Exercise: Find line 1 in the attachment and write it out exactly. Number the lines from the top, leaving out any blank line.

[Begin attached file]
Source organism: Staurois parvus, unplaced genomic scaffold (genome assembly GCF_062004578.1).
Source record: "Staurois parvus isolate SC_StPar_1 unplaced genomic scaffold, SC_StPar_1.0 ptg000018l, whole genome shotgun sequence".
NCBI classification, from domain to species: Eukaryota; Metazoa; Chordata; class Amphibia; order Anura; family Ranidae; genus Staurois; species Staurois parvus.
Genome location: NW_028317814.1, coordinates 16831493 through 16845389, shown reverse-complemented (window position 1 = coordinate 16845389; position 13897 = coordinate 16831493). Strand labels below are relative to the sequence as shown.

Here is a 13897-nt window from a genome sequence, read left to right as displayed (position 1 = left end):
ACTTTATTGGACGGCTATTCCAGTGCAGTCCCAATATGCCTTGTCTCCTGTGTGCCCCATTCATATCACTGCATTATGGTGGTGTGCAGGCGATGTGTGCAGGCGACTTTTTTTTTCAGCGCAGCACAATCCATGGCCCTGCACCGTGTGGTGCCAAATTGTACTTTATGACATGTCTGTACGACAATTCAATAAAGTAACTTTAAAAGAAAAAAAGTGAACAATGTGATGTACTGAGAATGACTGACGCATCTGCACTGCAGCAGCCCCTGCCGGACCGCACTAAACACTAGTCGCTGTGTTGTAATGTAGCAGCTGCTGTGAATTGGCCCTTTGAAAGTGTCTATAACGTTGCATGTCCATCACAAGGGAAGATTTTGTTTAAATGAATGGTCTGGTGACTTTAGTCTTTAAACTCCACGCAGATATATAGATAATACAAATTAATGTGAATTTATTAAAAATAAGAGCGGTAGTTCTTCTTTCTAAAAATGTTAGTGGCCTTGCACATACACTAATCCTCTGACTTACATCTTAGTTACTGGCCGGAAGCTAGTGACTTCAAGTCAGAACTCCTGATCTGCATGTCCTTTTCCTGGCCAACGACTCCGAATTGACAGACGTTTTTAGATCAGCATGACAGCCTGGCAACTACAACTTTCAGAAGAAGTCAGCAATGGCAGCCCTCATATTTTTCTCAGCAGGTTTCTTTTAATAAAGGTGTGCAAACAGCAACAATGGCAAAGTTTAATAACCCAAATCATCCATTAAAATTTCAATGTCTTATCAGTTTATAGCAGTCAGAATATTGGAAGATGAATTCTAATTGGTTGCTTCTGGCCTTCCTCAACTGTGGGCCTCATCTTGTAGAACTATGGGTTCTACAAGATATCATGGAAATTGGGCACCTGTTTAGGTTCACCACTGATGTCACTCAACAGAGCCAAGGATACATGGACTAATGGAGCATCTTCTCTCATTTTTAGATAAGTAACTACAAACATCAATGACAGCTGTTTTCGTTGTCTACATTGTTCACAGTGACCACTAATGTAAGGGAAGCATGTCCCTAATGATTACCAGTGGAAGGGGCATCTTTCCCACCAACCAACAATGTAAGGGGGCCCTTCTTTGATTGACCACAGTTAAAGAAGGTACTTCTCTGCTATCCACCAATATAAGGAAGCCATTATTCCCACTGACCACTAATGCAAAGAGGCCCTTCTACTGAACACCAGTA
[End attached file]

Source organism: Staurois parvus, unplaced genomic scaffold (genome assembly GCF_062004578.1).